MEDIA RELEASE 25th AUGUST 2021
Autistic Australians call for Sen. Hughes’ disqualification from the Select Committee on Autism
Senator Hollie Hughes’ recent statement to the Australian Senate (Hansard, 24/08/2021) provides further evidence that she is unsuitable to chair the Select Committee on Autism. The Board of the Autistic Self Advocacy Network of Australia and New Zealand call for Senator Hughes to acknowledge the biases that prevent her impartiality and to immediately recuse herself of the position.
Senator Hughes demonstrated yesterday that she has not kept up to date with the latest research and her knowledge of autism is firmly stuck in the past. Her assertion that intensive early intervention, more commonly known as ABA, constitutes best practice is grossly misguided and contradictory to the research evidence (e.g., Sandbank et al., 2019). As Autistic adults, we take offense to the Senator’s promotion of a therapy that seeks to teach Autistic children to appear less Autistic and draw her attention to studies that have found higher rates of post-traumatic stress symptoms in Autistic adults who have been subject to these interventions in childhood. It is our view that Senator Hughes’ experience of choosing early intervention for her own child has introduced deeply-rooted biases that impact her judgement.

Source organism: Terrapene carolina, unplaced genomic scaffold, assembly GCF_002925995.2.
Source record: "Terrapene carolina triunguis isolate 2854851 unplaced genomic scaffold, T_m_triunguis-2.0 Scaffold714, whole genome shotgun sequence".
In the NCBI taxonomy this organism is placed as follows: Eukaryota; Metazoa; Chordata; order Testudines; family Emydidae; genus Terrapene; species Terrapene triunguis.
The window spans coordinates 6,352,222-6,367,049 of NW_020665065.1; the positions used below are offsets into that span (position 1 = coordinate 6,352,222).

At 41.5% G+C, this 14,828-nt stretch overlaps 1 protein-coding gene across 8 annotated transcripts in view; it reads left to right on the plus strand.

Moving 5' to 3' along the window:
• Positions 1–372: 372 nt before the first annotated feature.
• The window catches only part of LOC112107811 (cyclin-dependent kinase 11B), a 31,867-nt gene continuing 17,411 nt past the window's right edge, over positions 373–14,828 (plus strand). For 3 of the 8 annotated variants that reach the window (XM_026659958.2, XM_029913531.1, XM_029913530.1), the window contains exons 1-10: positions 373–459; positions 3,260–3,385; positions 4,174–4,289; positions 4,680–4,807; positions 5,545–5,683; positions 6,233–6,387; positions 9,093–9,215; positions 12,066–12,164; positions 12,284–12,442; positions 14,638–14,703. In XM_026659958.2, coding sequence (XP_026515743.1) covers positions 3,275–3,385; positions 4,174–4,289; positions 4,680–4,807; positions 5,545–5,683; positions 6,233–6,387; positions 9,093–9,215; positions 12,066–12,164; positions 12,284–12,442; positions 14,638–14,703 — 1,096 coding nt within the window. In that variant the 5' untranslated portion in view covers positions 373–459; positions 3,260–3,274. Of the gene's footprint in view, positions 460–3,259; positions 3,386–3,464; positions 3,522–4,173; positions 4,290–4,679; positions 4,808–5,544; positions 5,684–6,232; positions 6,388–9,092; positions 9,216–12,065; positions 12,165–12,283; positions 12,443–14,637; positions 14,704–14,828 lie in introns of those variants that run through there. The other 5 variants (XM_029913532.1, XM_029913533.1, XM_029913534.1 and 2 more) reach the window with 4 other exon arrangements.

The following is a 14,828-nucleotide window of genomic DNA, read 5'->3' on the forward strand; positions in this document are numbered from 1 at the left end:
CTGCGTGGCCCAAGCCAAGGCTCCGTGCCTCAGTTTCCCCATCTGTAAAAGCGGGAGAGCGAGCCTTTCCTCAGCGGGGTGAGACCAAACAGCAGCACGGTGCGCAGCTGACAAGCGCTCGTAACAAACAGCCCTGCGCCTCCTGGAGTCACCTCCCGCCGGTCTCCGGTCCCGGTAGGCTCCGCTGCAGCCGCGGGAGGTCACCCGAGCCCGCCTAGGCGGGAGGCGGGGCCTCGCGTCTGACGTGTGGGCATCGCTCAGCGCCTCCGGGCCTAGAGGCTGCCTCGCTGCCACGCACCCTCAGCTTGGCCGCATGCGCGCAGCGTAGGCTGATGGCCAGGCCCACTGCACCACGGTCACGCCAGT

The Senator went even further in her statement to express her clear disdain for a significant proportion of the Autistic community, leveling accusations of a “woke agenda”, questioning the identity and worth of “so called autistic voices”, and undermining the validity of lived experience. ASAN logically and unequivocally states that Autistic people are the foremost experts of their own lived experience. It is critical that Autistic voices are both heard and respected by the Senate Select Committee on Autism.
It is evident from the Hansard that Senator Hughes has an extremely narrow understanding of the daily reality and experiences of Autistic people. Not only does she use obsolete diagnostic labels and descriptors, but she dismisses the complexity and diversity of Autistic presentations. Many of those amongst our membership, and our Board, are living proof that being educated or employed in no way excludes one from challenges such as sensory overload, self-harm, and episodic non-verbalism. We also remind Senator Hughes that being non-speaking should never preclude a person from having a voice and (ironically) caution her from taking an overly literal approach.
The Autistic community faces significant challenges across all aspects of life: we have lower employment rates than the general population as well as the disabled community as a whole; we face barriers to fundamental services such as healthcare; we experience mental health conditions at disproportionate rates; our lives are a great deal shorter than those of non-Autistic people; and we are up to eight times more likely to die by suicide. We respectfully ask Senator Hughes to reflect on her statement, and implore the Senate to appoint a Select Committee Chair who is more capable of championing the reform that our community desperately needs.
For further comment, please contact Abby Sesterka, Deputy Chairperson, ASAN-AuNZ.
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